Gold strides onto record turf again

The precious metal continues its streak as the dollar remains weak and inflation concerns persist.

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By Ben Rooney, staff reporter


NEW YORK ( -- Gold rhit another record on Tuesday as investors remained concerned about the threat of inflation.

December gold rose $7.50 to settle at $1,065 an ounce.

Earlier in the session, gold rose to a high of $1,069.70, toping the previous intraday record of $1,062.70 an ounce on Oct. 8.

Gold has been on a record-breaking run since prices rose firmly above $1,000 an ounce last month. Many analysts expect the rally to continue into next year.

"We've had a weakening dollar today which has definitely been supportive of gold prices," said Carlos Sanchez, a precious metals analyst at New York-based CPM Group, adding that inflation is "a long-term concern" for many investors.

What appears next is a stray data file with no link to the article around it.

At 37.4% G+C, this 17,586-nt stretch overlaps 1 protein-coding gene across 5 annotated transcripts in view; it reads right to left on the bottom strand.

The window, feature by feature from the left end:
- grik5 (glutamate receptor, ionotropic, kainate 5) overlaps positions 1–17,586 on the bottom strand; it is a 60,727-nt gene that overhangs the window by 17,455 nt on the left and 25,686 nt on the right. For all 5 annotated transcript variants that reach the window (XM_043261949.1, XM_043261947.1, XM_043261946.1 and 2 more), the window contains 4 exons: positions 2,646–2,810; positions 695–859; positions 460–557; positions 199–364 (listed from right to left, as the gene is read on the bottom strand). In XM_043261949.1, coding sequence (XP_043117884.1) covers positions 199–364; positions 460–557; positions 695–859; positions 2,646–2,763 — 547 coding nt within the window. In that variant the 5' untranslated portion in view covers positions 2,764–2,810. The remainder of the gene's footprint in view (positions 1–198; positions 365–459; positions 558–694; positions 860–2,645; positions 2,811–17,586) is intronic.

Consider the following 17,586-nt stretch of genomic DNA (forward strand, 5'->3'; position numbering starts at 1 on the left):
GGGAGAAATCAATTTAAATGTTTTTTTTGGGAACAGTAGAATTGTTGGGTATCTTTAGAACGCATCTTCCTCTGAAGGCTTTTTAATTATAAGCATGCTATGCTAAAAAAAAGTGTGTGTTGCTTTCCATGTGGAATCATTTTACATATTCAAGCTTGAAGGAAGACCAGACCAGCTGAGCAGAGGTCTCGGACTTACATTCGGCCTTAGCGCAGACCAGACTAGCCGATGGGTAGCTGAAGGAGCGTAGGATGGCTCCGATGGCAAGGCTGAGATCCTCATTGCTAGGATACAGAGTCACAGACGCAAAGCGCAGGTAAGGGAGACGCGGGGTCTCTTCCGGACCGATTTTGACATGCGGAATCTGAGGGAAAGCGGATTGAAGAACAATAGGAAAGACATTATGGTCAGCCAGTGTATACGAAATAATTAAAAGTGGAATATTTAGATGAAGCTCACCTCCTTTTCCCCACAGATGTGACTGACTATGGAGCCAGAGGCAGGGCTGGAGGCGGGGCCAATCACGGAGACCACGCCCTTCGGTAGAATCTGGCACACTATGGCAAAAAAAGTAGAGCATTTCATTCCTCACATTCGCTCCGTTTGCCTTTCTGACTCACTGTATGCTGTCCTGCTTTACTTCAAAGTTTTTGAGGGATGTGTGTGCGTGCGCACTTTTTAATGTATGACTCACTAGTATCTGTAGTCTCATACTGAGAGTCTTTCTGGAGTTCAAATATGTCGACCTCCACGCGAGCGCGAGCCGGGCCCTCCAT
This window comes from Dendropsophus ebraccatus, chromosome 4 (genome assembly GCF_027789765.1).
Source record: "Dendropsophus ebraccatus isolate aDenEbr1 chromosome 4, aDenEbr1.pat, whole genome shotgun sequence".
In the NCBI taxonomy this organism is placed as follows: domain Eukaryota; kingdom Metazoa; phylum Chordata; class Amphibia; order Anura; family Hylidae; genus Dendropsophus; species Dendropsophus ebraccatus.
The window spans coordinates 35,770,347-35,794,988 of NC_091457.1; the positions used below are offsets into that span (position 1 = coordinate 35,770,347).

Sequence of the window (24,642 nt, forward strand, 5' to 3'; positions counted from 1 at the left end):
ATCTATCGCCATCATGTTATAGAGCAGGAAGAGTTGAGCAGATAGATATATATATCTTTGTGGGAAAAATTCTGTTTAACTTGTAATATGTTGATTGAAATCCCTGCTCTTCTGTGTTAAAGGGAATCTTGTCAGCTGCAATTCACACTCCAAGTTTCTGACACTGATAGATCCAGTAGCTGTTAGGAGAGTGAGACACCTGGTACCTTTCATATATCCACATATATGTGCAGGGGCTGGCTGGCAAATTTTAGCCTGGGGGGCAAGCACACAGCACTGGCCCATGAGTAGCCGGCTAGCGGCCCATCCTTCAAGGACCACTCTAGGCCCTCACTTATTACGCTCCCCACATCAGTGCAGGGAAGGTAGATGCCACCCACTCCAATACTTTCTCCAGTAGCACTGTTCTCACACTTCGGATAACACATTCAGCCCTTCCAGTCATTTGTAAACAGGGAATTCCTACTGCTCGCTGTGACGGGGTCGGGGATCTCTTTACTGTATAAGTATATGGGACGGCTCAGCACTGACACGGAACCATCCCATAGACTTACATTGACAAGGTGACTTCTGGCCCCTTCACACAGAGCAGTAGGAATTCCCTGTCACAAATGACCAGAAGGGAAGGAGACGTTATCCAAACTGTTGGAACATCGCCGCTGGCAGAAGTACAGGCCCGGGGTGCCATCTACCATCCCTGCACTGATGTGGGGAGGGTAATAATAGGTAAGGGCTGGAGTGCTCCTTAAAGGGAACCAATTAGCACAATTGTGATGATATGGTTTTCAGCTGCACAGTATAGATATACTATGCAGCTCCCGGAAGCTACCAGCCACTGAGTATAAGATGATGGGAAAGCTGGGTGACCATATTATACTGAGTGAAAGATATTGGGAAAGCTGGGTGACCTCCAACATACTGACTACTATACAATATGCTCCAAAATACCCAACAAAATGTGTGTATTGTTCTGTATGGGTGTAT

While prices could "taper off" following the current rally, "overall we still expect prices to head higher next year," he added.

The market has been supported by speculation that the weak dollar will continue to depreciate as the U.S. budget deficit swells and investors flock to higher yielding currencies.

The dollar index, a measurement against a basket of currencies, was down 0.3% at 75.90 after hitting 75.74 , its lowest since August 2009.

Gold was also being driven higher by bets that inflation will become a problem in the future. While inflation is currently tame, many traders said consumer prices could spike if U.S. policymakers are slow to reverse monetary and fiscal stimulus measures as the economy recovers.

The government is expected to report Thursday that inflation eased in September from the month prior. The Consumer Price Index is forecast to show a rise of 0.2% in September, compared to a 0.4% rate the month before, according to a consensus of economists surveyed by

Consumer prices excluding volatile food and energy costs, the so-called core CPI, are expected to have risen 0.1%, the same rate of increase as in August.

In addition to the weak dollar and inflation concerns, investors continue to buy gold as a hedge against economic and geo-political uncertainty.

"We still have weak economic conditions, vulnerable financial markets and political concerns," Sanchez said.  To top of page

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